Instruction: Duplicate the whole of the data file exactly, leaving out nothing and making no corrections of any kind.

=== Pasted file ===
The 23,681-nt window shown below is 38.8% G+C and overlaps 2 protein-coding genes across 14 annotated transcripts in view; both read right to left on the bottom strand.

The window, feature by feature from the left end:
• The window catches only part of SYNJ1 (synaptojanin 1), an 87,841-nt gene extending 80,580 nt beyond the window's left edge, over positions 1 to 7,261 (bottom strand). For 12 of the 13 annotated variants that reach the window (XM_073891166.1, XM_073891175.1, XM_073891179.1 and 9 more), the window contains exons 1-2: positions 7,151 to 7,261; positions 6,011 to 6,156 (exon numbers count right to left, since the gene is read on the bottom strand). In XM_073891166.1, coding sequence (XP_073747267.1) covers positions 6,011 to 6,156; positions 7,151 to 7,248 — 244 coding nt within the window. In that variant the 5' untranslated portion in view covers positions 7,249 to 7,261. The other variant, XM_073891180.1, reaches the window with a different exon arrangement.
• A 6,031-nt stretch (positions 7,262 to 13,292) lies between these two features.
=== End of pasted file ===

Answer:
The 23,681-nt window shown below is 38.8% G+C and overlaps 2 protein-coding genes across 14 annotated transcripts in view; both read right to left on the bottom strand.

The window, feature by feature from the left end:
• The window catches only part of SYNJ1 (synaptojanin 1), an 87,841-nt gene extending 80,580 nt beyond the window's left edge, over positions 1 to 7,261 (bottom strand). For 12 of the 13 annotated variants that reach the window (XM_073891166.1, XM_073891175.1, XM_073891179.1 and 9 more), the window contains exons 1-2: positions 7,151 to 7,261; positions 6,011 to 6,156 (exon numbers count right to left, since the gene is read on the bottom strand). In XM_073891166.1, coding sequence (XP_073747267.1) covers positions 6,011 to 6,156; positions 7,151 to 7,248 — 244 coding nt within the window. In that variant the 5' untranslated portion in view covers positions 7,249 to 7,261. The other variant, XM_073891180.1, reaches the window with a different exon arrangement.
• A 6,031-nt stretch (positions 7,262 to 13,292) lies between these two features.